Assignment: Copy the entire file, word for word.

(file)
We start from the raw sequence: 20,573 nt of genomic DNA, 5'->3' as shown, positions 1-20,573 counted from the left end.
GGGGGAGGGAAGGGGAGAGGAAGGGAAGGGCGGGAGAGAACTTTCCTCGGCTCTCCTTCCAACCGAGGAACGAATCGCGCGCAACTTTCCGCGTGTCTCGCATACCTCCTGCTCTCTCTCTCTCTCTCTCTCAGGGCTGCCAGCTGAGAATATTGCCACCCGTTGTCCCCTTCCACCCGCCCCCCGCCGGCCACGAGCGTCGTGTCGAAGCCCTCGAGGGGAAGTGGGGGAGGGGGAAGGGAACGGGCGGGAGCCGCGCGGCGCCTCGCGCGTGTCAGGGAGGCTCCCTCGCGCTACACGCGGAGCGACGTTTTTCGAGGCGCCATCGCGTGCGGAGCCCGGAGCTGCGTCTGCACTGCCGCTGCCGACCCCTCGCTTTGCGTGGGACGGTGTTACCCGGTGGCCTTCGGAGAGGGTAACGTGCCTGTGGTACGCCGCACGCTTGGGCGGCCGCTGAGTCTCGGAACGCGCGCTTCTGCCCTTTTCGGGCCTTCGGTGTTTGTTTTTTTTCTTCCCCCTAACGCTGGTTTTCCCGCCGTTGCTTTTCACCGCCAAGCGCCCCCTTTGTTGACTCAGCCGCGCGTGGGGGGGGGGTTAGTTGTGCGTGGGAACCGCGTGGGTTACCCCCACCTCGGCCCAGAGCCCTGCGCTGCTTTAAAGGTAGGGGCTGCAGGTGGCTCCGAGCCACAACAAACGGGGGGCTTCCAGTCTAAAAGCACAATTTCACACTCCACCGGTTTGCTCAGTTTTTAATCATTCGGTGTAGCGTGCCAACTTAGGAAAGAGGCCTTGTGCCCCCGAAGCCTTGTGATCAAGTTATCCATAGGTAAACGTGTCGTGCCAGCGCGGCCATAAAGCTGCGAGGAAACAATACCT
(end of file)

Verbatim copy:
We start from the raw sequence: 20,573 nt of genomic DNA, 5'->3' as shown, positions 1-20,573 counted from the left end.
GGGGGAGGGAAGGGGAGAGGAAGGGAAGGGCGGGAGAGAACTTTCCTCGGCTCTCCTTCCAACCGAGGAACGAATCGCGCGCAACTTTCCGCGTGTCTCGCATACCTCCTGCTCTCTCTCTCTCTCTCTCTCAGGGCTGCCAGCTGAGAATATTGCCACCCGTTGTCCCCTTCCACCCGCCCCCCGCCGGCCACGAGCGTCGTGTCGAAGCCCTCGAGGGGAAGTGGGGGAGGGGGAAGGGAACGGGCGGGAGCCGCGCGGCGCCTCGCGCGTGTCAGGGAGGCTCCCTCGCGCTACACGCGGAGCGACGTTTTTCGAGGCGCCATCGCGTGCGGAGCCCGGAGCTGCGTCTGCACTGCCGCTGCCGACCCCTCGCTTTGCGTGGGACGGTGTTACCCGGTGGCCTTCGGAGAGGGTAACGTGCCTGTGGTACGCCGCACGCTTGGGCGGCCGCTGAGTCTCGGAACGCGCGCTTCTGCCCTTTTCGGGCCTTCGGTGTTTGTTTTTTTTCTTCCCCCTAACGCTGGTTTTCCCGCCGTTGCTTTTCACCGCCAAGCGCCCCCTTTGTTGACTCAGCCGCGCGTGGGGGGGGGGTTAGTTGTGCGTGGGAACCGCGTGGGTTACCCCCACCTCGGCCCAGAGCCCTGCGCTGCTTTAAAGGTAGGGGCTGCAGGTGGCTCCGAGCCACAACAAACGGGGGGCTTCCAGTCTAAAAGCACAATTTCACACTCCACCGGTTTGCTCAGTTTTTAATCATTCGGTGTAGCGTGCCAACTTAGGAAAGAGGCCTTGTGCCCCCGAAGCCTTGTGATCAAGTTATCCATAGGTAAACGTGTCGTGCCAGCGCGGCCATAAAGCTGCGAGGAAACAATACCT